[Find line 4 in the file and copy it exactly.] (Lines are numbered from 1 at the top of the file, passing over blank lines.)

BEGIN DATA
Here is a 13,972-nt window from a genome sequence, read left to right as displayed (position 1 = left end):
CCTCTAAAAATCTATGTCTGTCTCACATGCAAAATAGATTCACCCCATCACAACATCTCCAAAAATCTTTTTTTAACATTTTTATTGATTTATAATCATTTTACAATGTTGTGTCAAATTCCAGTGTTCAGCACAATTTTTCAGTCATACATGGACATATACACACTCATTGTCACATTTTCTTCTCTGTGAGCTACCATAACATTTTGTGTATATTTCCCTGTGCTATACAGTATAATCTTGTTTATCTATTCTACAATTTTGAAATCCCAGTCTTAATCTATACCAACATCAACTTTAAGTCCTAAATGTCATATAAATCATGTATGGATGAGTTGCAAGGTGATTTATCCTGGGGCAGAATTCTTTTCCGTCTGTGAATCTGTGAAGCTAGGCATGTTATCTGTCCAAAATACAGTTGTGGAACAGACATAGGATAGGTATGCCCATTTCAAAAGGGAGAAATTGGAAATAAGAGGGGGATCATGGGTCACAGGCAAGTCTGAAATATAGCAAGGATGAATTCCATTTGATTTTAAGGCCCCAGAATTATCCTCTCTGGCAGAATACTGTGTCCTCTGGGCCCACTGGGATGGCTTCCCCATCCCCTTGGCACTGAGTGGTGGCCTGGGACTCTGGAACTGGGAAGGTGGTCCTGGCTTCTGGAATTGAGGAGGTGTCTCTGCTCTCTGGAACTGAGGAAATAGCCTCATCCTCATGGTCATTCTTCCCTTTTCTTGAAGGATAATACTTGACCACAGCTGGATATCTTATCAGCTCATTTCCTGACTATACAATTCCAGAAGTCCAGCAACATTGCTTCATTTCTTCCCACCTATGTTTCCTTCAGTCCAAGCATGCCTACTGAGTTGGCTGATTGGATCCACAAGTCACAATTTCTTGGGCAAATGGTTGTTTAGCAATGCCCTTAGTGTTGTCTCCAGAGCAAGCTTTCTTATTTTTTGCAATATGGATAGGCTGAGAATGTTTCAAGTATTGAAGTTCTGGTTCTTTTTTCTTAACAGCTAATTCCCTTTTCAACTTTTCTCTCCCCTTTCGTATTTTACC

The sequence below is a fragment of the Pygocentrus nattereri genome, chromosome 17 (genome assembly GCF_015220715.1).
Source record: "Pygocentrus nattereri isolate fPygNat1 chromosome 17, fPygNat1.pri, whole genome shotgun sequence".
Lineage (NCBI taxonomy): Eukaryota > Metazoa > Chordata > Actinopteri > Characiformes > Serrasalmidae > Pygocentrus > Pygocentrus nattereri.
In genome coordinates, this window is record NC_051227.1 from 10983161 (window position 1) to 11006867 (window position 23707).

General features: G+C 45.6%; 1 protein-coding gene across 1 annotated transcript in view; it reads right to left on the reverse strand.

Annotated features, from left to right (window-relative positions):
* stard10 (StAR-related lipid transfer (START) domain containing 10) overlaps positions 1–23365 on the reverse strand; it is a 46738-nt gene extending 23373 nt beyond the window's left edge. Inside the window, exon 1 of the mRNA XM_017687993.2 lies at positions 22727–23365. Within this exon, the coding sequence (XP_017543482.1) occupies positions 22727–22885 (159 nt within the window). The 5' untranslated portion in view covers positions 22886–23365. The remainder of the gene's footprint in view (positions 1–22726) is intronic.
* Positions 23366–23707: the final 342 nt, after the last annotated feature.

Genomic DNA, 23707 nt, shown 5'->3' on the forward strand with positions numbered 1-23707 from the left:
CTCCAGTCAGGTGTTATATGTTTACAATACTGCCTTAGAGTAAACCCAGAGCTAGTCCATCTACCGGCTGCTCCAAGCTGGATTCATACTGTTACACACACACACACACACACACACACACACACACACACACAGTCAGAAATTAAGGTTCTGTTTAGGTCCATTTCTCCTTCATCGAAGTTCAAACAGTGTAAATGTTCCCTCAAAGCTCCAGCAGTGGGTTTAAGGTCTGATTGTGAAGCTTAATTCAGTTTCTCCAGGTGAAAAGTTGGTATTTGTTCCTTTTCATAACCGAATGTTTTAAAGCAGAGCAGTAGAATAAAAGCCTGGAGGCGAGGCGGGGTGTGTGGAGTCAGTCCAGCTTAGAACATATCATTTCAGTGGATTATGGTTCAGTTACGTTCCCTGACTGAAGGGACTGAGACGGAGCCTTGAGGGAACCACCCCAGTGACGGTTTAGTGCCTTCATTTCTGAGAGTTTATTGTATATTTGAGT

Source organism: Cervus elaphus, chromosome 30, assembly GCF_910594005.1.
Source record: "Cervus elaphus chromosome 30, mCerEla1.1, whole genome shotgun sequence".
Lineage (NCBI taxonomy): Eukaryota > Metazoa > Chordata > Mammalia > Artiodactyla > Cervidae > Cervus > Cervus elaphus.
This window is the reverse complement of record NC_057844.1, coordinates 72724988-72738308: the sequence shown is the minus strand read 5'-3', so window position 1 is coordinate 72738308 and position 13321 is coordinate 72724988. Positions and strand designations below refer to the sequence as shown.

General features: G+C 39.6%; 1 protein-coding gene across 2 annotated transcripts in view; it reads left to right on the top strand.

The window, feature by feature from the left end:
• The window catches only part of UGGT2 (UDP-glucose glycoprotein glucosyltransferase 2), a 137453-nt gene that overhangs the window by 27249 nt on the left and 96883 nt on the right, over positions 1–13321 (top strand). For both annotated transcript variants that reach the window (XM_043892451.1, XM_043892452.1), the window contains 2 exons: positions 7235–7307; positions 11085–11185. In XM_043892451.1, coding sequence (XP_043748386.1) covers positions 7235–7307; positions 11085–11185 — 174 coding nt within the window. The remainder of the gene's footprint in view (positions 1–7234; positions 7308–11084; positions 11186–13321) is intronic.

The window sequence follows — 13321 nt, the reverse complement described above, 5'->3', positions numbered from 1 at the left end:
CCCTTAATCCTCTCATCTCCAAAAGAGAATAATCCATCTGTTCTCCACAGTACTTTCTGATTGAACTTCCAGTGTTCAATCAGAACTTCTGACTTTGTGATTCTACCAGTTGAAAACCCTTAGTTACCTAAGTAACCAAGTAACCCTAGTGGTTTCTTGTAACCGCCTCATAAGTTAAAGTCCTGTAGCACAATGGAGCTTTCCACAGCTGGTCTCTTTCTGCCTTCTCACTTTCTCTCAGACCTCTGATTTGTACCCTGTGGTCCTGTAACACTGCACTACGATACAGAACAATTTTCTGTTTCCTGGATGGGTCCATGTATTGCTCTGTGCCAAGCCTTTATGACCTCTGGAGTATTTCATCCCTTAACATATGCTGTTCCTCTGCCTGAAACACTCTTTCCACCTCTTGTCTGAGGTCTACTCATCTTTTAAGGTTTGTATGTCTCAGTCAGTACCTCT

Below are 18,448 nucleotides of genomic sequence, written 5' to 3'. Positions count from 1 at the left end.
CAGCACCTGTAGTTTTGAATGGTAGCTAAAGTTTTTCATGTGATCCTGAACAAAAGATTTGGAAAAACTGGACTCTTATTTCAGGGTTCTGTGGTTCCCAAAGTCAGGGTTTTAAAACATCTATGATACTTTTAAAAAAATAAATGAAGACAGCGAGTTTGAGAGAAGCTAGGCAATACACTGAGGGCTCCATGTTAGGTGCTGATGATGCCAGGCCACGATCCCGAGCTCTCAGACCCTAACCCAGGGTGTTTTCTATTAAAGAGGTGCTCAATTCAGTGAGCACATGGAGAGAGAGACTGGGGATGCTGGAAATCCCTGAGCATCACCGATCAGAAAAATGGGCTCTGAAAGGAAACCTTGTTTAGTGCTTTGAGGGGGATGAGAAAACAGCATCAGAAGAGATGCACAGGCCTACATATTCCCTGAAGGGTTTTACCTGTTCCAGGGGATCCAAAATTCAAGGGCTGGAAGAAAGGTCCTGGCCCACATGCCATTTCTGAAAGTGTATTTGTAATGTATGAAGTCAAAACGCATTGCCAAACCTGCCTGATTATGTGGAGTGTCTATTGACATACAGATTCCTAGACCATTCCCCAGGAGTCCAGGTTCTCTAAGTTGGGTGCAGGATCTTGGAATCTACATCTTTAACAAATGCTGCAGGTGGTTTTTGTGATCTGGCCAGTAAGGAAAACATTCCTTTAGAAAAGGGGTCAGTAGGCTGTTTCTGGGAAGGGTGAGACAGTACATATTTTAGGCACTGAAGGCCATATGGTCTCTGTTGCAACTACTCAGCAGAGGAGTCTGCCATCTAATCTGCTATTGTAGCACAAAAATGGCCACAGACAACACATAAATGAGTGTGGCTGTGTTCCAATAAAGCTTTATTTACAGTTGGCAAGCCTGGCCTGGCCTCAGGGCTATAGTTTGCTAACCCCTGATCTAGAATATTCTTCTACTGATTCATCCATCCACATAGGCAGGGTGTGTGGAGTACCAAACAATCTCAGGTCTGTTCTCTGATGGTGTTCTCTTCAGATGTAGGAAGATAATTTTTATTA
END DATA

Source record: "Pygocentrus nattereri isolate fPygNat1 chromosome 17, fPygNat1.pri, whole genome shotgun sequence".